Canada’s window and doors sector has always been framed by industry challenges and a push for innovation. Today is no exception as manufacturers pursue more sustainable products against a backdrop of pandemic-related obstacles.
We spoke with Terry Adamson, Technical Director with Fenestration Canada, a national organization representing the window and door manufacturing community, for a snapshot of the sector and where wood materials fit within it.
Is sustainability still a priority for the window and door manufacturing industry?
Absolutely. Energy performance is the absolute goal of virtually every window and door manufacturer across the country, albeit more on the window side. Thermal performance and thermal efficiency are also becoming significant driving forces behind product design.
That being said, the level of focus on sustainability varies throughout the country. For example, I live in BC, where we’re taking a proactive approach to thermal performance and buildings, energy efficiency, and greenhouse gas reduction. The province brought in its Step Code Requirement in 2017, which gives jurisdictions across BC the ability to set target performance levels based on an escalating scale. Many jurisdictions are already in step three, which is a sizeable jump over base code requirements. So BC is definitely leading the charge when it comes to driving energy performance for window and door products.
How do wood materials contribute to that drive for sustainability?
There’s a lot of chatter now about embodied carbon. And I think you’re going to see more and more wood guys take advantage of that. PVC, aluminum, and fiberglass are fairly high-energy use materials for development. In contrast, the carbon-storing benefits of wood enable the industry to develop better-performing products and use the embodied carbon angle as a way to market their products.
Because wood offers these benefits, we see a huge shift towards wood construction for large and mid-rise buildings. At the same time, the industry is looking at using wood for passive house window and door systems.
Nevertheless, PVC remains the most common product for windows and doors?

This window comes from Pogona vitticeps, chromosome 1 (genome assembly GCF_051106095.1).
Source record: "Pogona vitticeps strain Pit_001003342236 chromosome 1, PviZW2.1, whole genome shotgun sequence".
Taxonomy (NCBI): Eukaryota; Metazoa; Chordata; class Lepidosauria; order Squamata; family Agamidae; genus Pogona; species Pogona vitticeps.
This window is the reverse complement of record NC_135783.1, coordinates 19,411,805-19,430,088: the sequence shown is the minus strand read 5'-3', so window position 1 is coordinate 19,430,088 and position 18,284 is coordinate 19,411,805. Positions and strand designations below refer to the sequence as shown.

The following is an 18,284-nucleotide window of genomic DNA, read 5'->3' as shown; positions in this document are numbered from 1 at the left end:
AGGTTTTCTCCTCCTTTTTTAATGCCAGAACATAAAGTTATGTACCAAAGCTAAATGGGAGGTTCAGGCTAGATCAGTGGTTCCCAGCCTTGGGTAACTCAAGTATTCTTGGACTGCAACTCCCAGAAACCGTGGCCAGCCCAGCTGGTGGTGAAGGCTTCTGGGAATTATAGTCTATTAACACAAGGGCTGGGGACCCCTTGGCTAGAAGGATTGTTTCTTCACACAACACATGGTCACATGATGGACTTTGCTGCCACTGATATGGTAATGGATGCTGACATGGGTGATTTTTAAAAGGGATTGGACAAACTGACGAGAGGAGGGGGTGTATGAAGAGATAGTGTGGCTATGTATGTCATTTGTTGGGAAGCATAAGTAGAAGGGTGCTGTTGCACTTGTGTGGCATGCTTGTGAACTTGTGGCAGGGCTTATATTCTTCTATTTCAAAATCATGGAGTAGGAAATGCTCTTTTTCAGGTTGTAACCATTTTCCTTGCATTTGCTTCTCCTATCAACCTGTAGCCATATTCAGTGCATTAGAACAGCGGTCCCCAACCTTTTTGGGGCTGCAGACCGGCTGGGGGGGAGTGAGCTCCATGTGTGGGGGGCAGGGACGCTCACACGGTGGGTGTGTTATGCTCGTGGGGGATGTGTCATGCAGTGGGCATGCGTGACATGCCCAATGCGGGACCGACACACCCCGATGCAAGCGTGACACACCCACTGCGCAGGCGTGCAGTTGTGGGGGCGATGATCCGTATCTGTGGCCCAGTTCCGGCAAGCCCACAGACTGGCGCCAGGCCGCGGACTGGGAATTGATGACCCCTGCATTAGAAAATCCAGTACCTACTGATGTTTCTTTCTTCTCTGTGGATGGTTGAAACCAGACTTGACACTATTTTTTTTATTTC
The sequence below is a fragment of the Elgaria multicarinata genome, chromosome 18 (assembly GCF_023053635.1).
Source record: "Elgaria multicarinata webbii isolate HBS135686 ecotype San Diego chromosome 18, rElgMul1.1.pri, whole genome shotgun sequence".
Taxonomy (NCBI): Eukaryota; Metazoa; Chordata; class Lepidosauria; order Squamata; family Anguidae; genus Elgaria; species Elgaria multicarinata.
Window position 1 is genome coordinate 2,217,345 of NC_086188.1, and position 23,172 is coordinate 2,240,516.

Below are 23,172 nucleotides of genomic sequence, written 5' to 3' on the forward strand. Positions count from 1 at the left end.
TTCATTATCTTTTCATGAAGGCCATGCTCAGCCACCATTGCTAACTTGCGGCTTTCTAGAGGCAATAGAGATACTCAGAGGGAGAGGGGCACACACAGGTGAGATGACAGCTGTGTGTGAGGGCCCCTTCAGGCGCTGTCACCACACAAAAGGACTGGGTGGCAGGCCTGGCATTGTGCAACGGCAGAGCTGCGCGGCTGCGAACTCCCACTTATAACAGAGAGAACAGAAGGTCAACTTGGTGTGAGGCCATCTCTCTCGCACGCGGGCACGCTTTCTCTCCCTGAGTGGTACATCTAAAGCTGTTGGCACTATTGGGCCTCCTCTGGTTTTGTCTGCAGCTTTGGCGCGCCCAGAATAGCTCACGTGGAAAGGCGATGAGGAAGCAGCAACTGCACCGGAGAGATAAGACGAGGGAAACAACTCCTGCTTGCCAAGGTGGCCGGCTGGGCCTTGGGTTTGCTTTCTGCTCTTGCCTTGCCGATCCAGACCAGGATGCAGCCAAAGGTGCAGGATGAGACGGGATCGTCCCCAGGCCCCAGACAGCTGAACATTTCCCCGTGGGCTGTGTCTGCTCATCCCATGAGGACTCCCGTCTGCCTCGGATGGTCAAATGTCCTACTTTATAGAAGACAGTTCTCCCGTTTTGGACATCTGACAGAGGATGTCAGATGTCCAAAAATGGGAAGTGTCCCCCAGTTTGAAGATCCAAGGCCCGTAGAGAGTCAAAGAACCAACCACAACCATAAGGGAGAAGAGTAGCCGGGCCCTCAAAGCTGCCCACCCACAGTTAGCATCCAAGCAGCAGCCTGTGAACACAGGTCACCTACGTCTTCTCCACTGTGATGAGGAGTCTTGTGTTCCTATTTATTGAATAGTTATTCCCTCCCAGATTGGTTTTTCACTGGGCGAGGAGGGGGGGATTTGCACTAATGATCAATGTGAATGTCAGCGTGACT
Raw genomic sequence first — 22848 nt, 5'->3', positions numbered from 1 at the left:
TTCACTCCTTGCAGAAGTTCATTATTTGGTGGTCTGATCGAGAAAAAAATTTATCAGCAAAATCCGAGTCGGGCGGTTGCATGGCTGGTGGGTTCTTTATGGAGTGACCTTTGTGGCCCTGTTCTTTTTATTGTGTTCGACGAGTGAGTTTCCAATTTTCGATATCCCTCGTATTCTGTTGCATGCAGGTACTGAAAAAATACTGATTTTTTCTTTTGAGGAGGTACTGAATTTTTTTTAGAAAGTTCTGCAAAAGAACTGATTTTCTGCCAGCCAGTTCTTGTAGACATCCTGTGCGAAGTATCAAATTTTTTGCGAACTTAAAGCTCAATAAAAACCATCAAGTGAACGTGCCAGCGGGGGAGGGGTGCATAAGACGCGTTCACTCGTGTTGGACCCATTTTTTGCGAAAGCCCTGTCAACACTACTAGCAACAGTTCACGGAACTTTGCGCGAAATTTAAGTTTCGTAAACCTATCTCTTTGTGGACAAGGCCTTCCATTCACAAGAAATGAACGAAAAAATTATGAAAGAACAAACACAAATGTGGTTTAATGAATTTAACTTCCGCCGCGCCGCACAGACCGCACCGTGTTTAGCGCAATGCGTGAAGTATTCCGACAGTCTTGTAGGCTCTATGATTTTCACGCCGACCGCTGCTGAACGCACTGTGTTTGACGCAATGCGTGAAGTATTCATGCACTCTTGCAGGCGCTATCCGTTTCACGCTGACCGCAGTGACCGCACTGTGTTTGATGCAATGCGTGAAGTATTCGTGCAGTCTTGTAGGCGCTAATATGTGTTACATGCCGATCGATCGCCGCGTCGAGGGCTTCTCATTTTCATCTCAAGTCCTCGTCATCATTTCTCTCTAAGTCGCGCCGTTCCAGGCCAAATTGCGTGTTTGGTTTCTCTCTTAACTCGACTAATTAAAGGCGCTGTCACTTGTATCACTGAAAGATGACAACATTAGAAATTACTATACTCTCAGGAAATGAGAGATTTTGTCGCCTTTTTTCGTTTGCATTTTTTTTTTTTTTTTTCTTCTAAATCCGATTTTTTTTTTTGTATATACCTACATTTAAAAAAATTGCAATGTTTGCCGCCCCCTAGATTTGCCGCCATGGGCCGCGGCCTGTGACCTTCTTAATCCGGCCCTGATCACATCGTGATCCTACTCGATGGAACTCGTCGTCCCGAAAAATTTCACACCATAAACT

Yes. Most of the product is PVC, but you see wood products used a lot in custom-home projects. That said, there is a pretty good market for metal-clad wood products and other clad wood products, particularly in BC, where our environment does not really lend itself well to unprotected wood products. That’s why we see a little more of the clad products in our part of the world and other wetter climates.
As for the types of wood being used, most wood window products and wood door products are made from Douglas Fir. There are other materials, like Accoya, Sapele, and certainly Oak, but Douglas Fir is the premium choice that’s out there right now. That being said, we see many softwoods like pine being used on the non-exposed surfaces of wood and clad-wood window systems and door systems.
What’s being done to bolster the performance of these wood alternatives?
The thing about Douglas Fir is that it’s not a great insulator. Because of this, we’re starting to see materials being added to enhance thermal performance.
For example, before joining Fenestration Canada, I worked for Westeck Windows that developed the first passive house-certified casement window in North America. We worked with the Passive House Institute to get the product to where we needed it in terms of thermal performance using just Douglas Fir, but we just couldn’t get it there. So we ended up rabbiting out channels in both the frame and in the sash and inserting a product called Thermacork to increase the frame’s thermal performance.
We’re continuing to see techniques like that today. Manufacturers are coming up with other components to insert into those frames and increase their performance.
Wood manufacturers are facing higher material prices and labour challenges. Do you see that among your window and door manufacturers?
Absolutely. The supply chain issues right now are extreme, and everybody feels that pinch, whether it’s to do with wood, glass, steel, fiberglass door slabs, or anything, really.
Staffing is a big problem across the country, and we hear a lot of discussions about how we can get people back into work. I could speculate on that all day long on why we’re facing these challenges and potential solutions. Still, the short answer is that the pandemic presented material and labour challenges for everyone.
That being said, there are always opportunities. The demand for greener, more sustainable construction is opening up lots of possibilities. I think that we’re going to see the window and door manufacturing community move quicker to seize on those opportunities with enhanced products, technologies, and material innovations, and I believe they’ll be successful in doing so.
Matt Bradford is a writer, editor, and longtime contributor at MediaEdge, publishers of Wood Industry e-digest and magazine. He has spent years reporting on the wood and construction industries and values the opportunity to provide insights into the secondary wood manufacturing community’s successes, challenges, and opportunities.